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Although Microsoft has now sold more than 150 million Windows 7 licenses, the company’s still mum about plans about its future operating system. However, a set of slides designed for Microsoft’s PC partners have been leaked to the internet and it looks like Microsoft is looking into taking some ideas from how Apple’s running its business. Please note that these are things that Microsoft is looking into adding and, by no means, are set in stone to appear in the future iteration of Windows. Key features? A Windows Store, a faster startup and improved power-saving features.

If you look at the slide at the top, you can’t help but be amused of how Microsoft’s looking into following Apple: “Apple brand is known for high quality, uncomplicated, ‘It just works’ ” and “This is something people will pay for!”

Another slide says “We care about all PCs. From low end to high end systems, there is a Windows offering for everyone.”

Well for me, these quotes, coming from Microsoft, seem to contradict themselves. You’ll never have a product that “just works” and that’s available “from low end to high end systems”. There are just too much variables, an impossible amount of testing to be done for the hardware configurations available throughout old and modern PCs. Apple does not care about all PCs. Hell, it doesn’t even care about its old products after releasing the latest, couple of features added, version. Plus, Apple also controls both the hardware and the software for their gadgets, therefore assuring the products “just work”.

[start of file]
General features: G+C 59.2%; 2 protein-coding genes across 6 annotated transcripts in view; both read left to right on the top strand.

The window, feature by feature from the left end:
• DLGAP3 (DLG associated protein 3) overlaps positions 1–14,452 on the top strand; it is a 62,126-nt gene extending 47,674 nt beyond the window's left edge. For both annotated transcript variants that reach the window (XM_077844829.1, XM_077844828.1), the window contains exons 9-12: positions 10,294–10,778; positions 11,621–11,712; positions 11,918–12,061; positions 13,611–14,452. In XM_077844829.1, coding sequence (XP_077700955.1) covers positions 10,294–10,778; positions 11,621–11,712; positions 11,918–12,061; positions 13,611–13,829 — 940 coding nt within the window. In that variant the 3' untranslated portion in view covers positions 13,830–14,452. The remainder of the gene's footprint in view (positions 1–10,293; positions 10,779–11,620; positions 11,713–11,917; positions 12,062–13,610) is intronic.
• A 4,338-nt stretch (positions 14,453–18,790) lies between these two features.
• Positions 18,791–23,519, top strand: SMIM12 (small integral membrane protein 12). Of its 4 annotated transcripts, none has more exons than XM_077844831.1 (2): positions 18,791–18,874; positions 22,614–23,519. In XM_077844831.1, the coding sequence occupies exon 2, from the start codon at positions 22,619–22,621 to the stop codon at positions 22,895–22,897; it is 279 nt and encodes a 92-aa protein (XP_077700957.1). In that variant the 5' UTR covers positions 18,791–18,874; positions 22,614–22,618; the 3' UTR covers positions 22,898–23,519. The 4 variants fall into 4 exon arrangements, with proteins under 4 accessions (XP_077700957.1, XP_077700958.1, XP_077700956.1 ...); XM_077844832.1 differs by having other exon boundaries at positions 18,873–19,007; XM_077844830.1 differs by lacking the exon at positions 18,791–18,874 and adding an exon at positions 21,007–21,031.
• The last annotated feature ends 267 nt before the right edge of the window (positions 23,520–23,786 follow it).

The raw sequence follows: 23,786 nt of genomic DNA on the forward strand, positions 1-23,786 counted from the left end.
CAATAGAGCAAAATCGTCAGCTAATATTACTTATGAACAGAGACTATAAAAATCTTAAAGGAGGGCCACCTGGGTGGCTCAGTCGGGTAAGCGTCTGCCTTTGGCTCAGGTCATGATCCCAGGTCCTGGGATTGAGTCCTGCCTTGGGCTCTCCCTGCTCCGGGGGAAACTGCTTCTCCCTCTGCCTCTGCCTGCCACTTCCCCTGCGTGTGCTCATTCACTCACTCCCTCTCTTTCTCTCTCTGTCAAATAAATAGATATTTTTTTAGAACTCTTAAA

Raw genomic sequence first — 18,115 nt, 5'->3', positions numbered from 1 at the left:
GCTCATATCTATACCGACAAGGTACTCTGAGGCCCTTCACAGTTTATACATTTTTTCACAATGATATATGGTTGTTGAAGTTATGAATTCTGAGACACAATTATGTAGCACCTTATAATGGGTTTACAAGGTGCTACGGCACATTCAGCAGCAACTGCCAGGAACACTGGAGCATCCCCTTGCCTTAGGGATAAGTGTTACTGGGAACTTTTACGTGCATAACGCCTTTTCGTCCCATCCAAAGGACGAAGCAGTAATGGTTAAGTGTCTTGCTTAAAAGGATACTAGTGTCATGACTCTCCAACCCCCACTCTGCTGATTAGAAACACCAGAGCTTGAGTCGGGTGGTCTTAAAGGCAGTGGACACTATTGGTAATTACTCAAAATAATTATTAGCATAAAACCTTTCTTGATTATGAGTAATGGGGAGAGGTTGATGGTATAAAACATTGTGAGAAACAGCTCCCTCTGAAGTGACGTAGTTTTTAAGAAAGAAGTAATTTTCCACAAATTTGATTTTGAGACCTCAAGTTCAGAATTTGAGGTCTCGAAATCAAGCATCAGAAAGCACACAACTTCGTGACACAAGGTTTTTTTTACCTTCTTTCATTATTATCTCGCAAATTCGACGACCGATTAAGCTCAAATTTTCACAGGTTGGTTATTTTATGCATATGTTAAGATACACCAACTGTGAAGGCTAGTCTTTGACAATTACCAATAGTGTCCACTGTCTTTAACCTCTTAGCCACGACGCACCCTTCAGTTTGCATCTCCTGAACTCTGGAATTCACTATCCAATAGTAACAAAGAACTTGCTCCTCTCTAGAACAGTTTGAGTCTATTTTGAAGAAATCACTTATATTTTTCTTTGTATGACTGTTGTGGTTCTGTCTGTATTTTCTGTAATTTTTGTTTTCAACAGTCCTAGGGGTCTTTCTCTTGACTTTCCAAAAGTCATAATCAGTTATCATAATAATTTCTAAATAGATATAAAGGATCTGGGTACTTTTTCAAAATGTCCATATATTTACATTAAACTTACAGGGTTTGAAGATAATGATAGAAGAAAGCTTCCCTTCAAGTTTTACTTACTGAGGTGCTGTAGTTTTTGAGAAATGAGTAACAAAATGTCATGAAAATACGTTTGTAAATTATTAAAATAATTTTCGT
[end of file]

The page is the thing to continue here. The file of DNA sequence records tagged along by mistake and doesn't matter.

Now back to the features. The Windows Store should be some sort of cross between the App Store and Steam, where only applications that meet a certain level of quality are present. It’s also described as a “revenue neutral” for Windows, meaning that Microsoft won’t take a cut out of every piece of software sold on it. Somehow, I don’t know why, I can’t see this making it into the final product in this form.

A faster startup doesn’t necessarily mean waiting less when you first turn on the PC. Microsoft’s looking at improving things with a combination of logging off and hibernating, making a full restart useless since it would take longer.

Other things worth mentioning are plans for bringing Windows 8 to more mobile devices and multi touch and Kinect (hitting the X-Box 360 this November) functionality. The slides also mention Internet Explorer 9 and a time frame for the browser’s beta set around August.

Things left out? No plans for a tablet operating system, putting the rumors of Microsoft taking on the iPad to rest. Also, not that I was expecting this but, still, no game related plans as Microsoft continues to push the X-Box 360 as it’s premier gaming platform. And, considering that the next version of Windows will be a major release ( like Windows XP and Vista and unlike Windows 7) there’s a general lack of new and/or exciting features that would push us into making the jump to this when it presumably hits in 2012.

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